I visited a client today. The manager I was talking to wanted me to perform a security assessment for his team.

He put lots effort in saying "We only need one security assessment, as we need to tick off a box from our checklist."

I got a feeling this was not right, but I can not quite put up an argument yet. I am meeting him again next week, how I can convince him that security assessment is not a one-off task? And he should not treat it as simply as a checklist tick?

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    If they're doing it because they want to tick off a box, then they're correct in saying they only need to do it once in order to tick off the box once. Now, if they want to actually be secure... Commented Mar 21, 2017 at 4:36
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    There's a saying among the security community: "Security is a process, not a product". What your manager is saying is that he doesn't want a security assessment, he wants a checkbox.
    – Mark
    Commented Mar 21, 2017 at 6:36
  • A security assessment is a one time task even if not a good practice.. A security process however would be on-going. I might mention this to make sure that the one-time nature is ok with them. It often comes down to time and money, not just the 'best' solution which make take longer and cost more, despite its advantages. Commented Jul 26, 2017 at 13:14

4 Answers 4


Typically, for products that are in the market, security assessment is done using a Secure Development Life-cycle (SDLC).

What I do is pretty simple:

  • Annual External Penetration Test using a crowd-sourced security testing service.
  • Weekly static and dynamic scans on the code
  • Security analysts review new user stories for security impact

Your client may be asking for just the Penetration test for now. Depending on those results, you might be able to convince them to be more holistic and use an SDLC.

Another example of an SDLC is available at OWASP

Good luck.


how I can convince him that security assessment is not a one-off task? And he should not treat it as simply as a checklist tick?

  • A security assessment is never a one-off task. Any security assessment is nothing but a screenshot of an ever-changing process. Saying one security assessment is enough is like to say watching a frame of a film is as good as watching a movie.

I will argue:

  • Depends on how much risk there is, for a company, it is a good practice to perform a risk assessment every 3 to 6 months, or at least once every year.
  • A security assessment will never find all the security issues. It is unrealistic to think one assessment is sufficient.

As said above, security assessment is never a one off, it should be periodically.

The reason for this (when this manager undoubtedly asks) is that new threats are emerging all the time.

These threats are both external (new virus/hacker/zero day discovered) and internal (disgruntled employee potentially) or introduced (company brings in new software or hardware).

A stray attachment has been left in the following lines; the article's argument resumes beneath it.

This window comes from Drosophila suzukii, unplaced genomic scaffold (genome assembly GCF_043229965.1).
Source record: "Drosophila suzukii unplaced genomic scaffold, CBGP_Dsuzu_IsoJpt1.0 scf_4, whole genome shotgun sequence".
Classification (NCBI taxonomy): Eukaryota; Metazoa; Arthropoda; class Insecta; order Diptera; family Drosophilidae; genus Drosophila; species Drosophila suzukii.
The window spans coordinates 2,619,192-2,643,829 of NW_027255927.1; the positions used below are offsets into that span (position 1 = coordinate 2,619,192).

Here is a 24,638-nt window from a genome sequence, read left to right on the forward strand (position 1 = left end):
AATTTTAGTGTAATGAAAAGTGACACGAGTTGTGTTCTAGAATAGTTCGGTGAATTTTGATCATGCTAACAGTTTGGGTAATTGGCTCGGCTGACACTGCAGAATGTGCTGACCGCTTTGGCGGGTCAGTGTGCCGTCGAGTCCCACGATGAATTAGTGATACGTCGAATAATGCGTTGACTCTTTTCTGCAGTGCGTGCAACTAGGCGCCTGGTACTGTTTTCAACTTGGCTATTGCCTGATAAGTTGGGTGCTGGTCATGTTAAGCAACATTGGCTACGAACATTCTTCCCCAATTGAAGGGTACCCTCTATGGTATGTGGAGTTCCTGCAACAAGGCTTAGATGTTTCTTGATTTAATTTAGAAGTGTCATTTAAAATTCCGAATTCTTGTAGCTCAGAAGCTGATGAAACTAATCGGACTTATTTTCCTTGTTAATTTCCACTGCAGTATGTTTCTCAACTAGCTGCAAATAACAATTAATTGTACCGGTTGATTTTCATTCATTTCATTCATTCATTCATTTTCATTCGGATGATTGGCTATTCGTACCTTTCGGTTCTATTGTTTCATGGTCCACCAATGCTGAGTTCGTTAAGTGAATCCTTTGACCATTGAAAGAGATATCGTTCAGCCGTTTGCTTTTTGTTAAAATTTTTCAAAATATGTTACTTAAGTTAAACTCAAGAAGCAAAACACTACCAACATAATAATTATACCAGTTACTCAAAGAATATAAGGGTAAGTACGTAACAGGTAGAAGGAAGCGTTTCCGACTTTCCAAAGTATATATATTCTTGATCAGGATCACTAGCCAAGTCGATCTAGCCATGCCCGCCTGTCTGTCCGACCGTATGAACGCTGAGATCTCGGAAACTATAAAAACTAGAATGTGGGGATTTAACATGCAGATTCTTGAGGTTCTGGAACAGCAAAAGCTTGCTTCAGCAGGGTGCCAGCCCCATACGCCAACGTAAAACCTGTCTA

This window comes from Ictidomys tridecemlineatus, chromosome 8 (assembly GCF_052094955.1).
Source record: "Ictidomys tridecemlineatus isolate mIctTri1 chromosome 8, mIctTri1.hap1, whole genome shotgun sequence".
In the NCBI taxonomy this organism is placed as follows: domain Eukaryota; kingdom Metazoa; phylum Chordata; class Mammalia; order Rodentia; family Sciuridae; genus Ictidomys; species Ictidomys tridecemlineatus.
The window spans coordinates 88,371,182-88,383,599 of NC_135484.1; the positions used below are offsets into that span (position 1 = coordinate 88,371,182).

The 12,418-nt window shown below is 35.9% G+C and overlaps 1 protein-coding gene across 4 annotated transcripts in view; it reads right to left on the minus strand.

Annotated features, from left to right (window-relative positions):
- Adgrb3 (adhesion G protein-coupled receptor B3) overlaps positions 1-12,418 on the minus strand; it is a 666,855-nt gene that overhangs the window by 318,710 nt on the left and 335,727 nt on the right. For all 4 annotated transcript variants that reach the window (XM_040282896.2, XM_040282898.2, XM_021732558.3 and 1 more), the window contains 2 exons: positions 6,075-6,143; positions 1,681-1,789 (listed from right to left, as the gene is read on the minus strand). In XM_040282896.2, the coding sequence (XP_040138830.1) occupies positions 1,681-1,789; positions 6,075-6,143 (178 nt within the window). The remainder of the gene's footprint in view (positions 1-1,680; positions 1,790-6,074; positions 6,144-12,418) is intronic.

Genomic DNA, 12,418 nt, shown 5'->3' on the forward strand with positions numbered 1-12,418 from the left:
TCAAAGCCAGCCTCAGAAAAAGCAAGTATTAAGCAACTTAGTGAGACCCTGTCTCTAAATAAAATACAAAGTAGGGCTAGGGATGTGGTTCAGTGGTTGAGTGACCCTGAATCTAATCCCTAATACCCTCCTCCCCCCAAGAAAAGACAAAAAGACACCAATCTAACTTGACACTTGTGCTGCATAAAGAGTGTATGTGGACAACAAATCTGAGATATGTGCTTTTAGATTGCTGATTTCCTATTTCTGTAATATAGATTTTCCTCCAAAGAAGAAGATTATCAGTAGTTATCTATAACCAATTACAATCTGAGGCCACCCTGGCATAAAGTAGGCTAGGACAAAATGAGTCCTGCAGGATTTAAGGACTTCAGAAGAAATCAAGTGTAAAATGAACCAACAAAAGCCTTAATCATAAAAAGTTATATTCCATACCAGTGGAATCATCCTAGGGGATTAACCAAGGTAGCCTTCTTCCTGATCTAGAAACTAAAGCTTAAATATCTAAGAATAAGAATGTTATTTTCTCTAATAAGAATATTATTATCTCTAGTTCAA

All of these things introduce new risk to the existing security structure.

The manager needs to understand that whilst he may well 'tick the box' now, he needs to revalidate periodically to ensure that his systems haven't become unsecured through no fault of his.

I would try in any discussions to gently emphasize that any negative changes to the secuurity are likely to come about because of change in the world, not because of something he has done. The system becoming unsecured isn't going to be his fault, but it will be something that needs addressing.


A security assessment in 2017 should be part of the ongoing DevOps cycle in any organization today. As DevOps is focused on continuous integration (CI) and continuous delivery/deployment (CD), security assessments (and QA for that matter) should be conducted regularly to maximize positive outcomes for your clients' end-users.

This makes a "security assessment" as an "event" irrelevant, as server or app security is constantly being implemented, improved, and checked.

For instance, starting with security in mind, you can ensure new API endpoints require proper authentication as developers add them, instead of waiting until a data breach and then doing a large audit of everything to fix security holes. This is something that a "security assessment" might uncover later, except when it's more costly or less time-effective to implement.

It’s about automating as much of your IT security processes as possible and cutting down on wasted time later in the feedback loop. Additionally, security personnel needs to be involved in the development process, helping to plan system architecture along the way. They will generally be eager to get involved as well.

More about implementing security into an agile DevOps process so it isn't an annual "assessment". For more details check here.

Disclosure: The above link is from our own blog.

Additional Reference: Continuous Security: Implementing the Critical Controls in a DevOps Environment (PDF)

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    Please properly edit in your affiliation with that blog.
    – rene
    Commented Jul 26, 2017 at 13:11
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    Please note if you want to promote your own product/blog you must disclose your affiliation, otherwise your answer may be flagged as spam. Please read How to not be a spammer Commented Jul 26, 2017 at 13:14

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